your brain needs a break3) Create your own break. I know, I know! When you are overwhelmed by everything you need to do, the last thing you think you can do is take a break, but let’s be honest, when you are overwhelmed you’re not getting anything done anyway, right? Why not give your brain what it’s asking for, a break? How you do that depends a lot on what feels like a real break for you, but I can make some suggestions to get you started, in case you are wrapped in brain fog at this very minute:

  • Take a short walk outside. The fresh air, the movement, the nature will all help release that fog and help you get some clarity on where to dig in.
  • If you are a meditator, do that even if it’s just for five minutes.
  • If you aren’t, make yourself a cup of your favorite warm beverage and sit somewhere pleasant and just drink it for five minutes. Don’t do anything else. Just drink your drink, look around and take some deep breaths.
  • If you suspect that what you really are is tired and there’s any way to take a power nap, do that. If you can’t, try my favorite trick and set a timer for 15-30 minutes, put your feet up and close your eyes. Trust that the timer will let you know when your time is up.

Giving yourself that time may be all your brain needs to release that fog for you.

Once the fog is gone, you can consider what’s on your list, but I won’t suggest that you edit it because I promised from the start I wouldn’t argue with you about whether or not you really have to do it all…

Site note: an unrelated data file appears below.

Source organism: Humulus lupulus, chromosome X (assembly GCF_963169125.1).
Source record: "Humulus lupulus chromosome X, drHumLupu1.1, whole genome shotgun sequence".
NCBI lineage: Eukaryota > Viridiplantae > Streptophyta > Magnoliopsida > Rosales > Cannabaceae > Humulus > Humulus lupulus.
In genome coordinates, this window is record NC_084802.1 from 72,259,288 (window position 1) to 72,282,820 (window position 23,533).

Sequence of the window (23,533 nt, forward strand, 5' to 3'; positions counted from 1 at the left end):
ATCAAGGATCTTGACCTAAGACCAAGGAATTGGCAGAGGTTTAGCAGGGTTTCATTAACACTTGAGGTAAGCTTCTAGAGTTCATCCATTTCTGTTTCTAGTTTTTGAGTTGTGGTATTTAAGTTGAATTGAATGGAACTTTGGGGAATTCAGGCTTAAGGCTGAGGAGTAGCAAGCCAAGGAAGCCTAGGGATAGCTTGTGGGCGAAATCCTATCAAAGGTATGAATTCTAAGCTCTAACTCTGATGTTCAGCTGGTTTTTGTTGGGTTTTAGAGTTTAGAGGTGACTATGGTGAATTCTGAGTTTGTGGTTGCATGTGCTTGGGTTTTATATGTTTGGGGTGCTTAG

But do you?

So Much Love,

julia

What’s A Story?

Yesterday I did a workshop on Rewriting Your Story – it’s my thing right now and I have to tell you that this material is transformational at the foundational level. Sounds important, right? It is. I mean it.

We spend a lot of time exploring what our stories are in this workshop and in order to give participants a boost on finding their stories, I offer some categories of kinds of stories and some examples of my own. To be frank, this is also necessary to make this a safe space. I am asking people to think up some of the most painful stuff they’ve got going at the moment, I feel compelled to show them some painful stuff of my own.

pexels-photo-261763At any rate, I offer these categories to you as a way to think about what kind of baggage you might be carrying around. One kind of self-limiting story is based largely on an event in your past. It doesn’t really matter what kind of event. It doesn’t matter how old you were. It doesn’t even, for our purposes here, matter what happened to you (which is not to say that it doesn’t matter at all what happened to you). This story, this event from the past is something that you repeat to yourself, something you return to again and again. You may see it as an explanation for how things have turned out. You have likely identified it as a turning point of some kind. It is an event that led you to some conclusion about yourself that may have seemed logical or reasonable at the time but has now become harmful to you.

The other major category of story that I see is the type that is a general idea about who you are, who you can be, what you’re capable of, maybe even what you could never do or have or know. These are trickier. Sometimes they come from a specific event, but sometimes they are a little harder to pin down. Sometimes they come from family beliefs. Sometimes they come from family roles. Sometimes they are just conclusions we have drawn at some point and just keep fueling up with new evidence.

I had a vague story like that that for all of its lack of specificity, created a great deal of trouble in my life. Somewhere along the way I got the idea that there was something wrong with me. You’re wondering what that means, but you see that’s the beauty of that belief. It can mean anything. What it definitely means is that there is something about you that is inherently bad or damaged or broken. What it also means is that every time something bad happens in your world, you know why.